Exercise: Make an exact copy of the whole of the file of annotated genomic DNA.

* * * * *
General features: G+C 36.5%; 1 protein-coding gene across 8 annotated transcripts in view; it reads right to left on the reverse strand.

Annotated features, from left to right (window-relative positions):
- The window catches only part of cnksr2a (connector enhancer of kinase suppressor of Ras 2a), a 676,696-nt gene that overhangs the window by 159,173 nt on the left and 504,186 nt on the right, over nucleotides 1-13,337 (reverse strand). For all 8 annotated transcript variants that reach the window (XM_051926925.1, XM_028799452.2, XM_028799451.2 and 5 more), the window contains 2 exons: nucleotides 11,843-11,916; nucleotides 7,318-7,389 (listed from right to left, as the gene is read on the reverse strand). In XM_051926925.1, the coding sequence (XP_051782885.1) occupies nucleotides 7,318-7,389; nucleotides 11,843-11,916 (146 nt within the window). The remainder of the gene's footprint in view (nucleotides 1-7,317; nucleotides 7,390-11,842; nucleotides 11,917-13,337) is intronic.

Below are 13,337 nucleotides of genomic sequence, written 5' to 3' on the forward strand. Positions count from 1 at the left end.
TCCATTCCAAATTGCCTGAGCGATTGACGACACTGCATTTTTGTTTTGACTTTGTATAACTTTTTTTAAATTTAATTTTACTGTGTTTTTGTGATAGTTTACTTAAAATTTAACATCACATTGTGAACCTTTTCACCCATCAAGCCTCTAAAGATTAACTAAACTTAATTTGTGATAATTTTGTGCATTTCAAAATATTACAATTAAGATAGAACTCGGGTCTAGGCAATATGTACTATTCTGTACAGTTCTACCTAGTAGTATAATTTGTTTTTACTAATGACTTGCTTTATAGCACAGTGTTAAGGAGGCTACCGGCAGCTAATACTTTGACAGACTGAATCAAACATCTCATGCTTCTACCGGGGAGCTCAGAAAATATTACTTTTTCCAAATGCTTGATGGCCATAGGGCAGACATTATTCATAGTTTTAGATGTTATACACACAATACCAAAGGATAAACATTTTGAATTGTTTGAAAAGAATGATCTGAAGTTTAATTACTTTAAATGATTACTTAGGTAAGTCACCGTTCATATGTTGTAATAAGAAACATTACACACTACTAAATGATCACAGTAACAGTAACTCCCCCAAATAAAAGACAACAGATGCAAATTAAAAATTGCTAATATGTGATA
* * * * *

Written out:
General features: G+C 36.5%; 1 protein-coding gene across 8 annotated transcripts in view; it reads right to left on the reverse strand.

Annotated features, from left to right (window-relative positions):
- The window catches only part of cnksr2a (connector enhancer of kinase suppressor of Ras 2a), a 676,696-nt gene that overhangs the window by 159,173 nt on the left and 504,186 nt on the right, over nucleotides 1-13,337 (reverse strand). For all 8 annotated transcript variants that reach the window (XM_051926925.1, XM_028799452.2, XM_028799451.2 and 5 more), the window contains 2 exons: nucleotides 11,843-11,916; nucleotides 7,318-7,389 (listed from right to left, as the gene is read on the reverse strand). In XM_051926925.1, the coding sequence (XP_051782885.1) occupies nucleotides 7,318-7,389; nucleotides 11,843-11,916 (146 nt within the window). The remainder of the gene's footprint in view (nucleotides 1-7,317; nucleotides 7,390-11,842; nucleotides 11,917-13,337) is intronic.

Below are 13,337 nucleotides of genomic sequence, written 5' to 3' on the forward strand. Positions count from 1 at the left end.
TCCATTCCAAATTGCCTGAGCGATTGACGACACTGCATTTTTGTTTTGACTTTGTATAACTTTTTTTAAATTTAATTTTACTGTGTTTTTGTGATAGTTTACTTAAAATTTAACATCACATTGTGAACCTTTTCACCCATCAAGCCTCTAAAGATTAACTAAACTTAATTTGTGATAATTTTGTGCATTTCAAAATATTACAATTAAGATAGAACTCGGGTCTAGGCAATATGTACTATTCTGTACAGTTCTACCTAGTAGTATAATTTGTTTTTACTAATGACTTGCTTTATAGCACAGTGTTAAGGAGGCTACCGGCAGCTAATACTTTGACAGACTGAATCAAACATCTCATGCTTCTACCGGGGAGCTCAGAAAATATTACTTTTTCCAAATGCTTGATGGCCATAGGGCAGACATTATTCATAGTTTTAGATGTTATACACACAATACCAAAGGATAAACATTTTGAATTGTTTGAAAAGAATGATCTGAAGTTTAATTACTTTAAATGATTACTTAGGTAAGTCACCGTTCATATGTTGTAATAAGAAACATTACACACTACTAAATGATCACAGTAACAGTAACTCCCCCAAATAAAAGACAACAGATGCAAATTAAAAATTGCTAATATGTGATA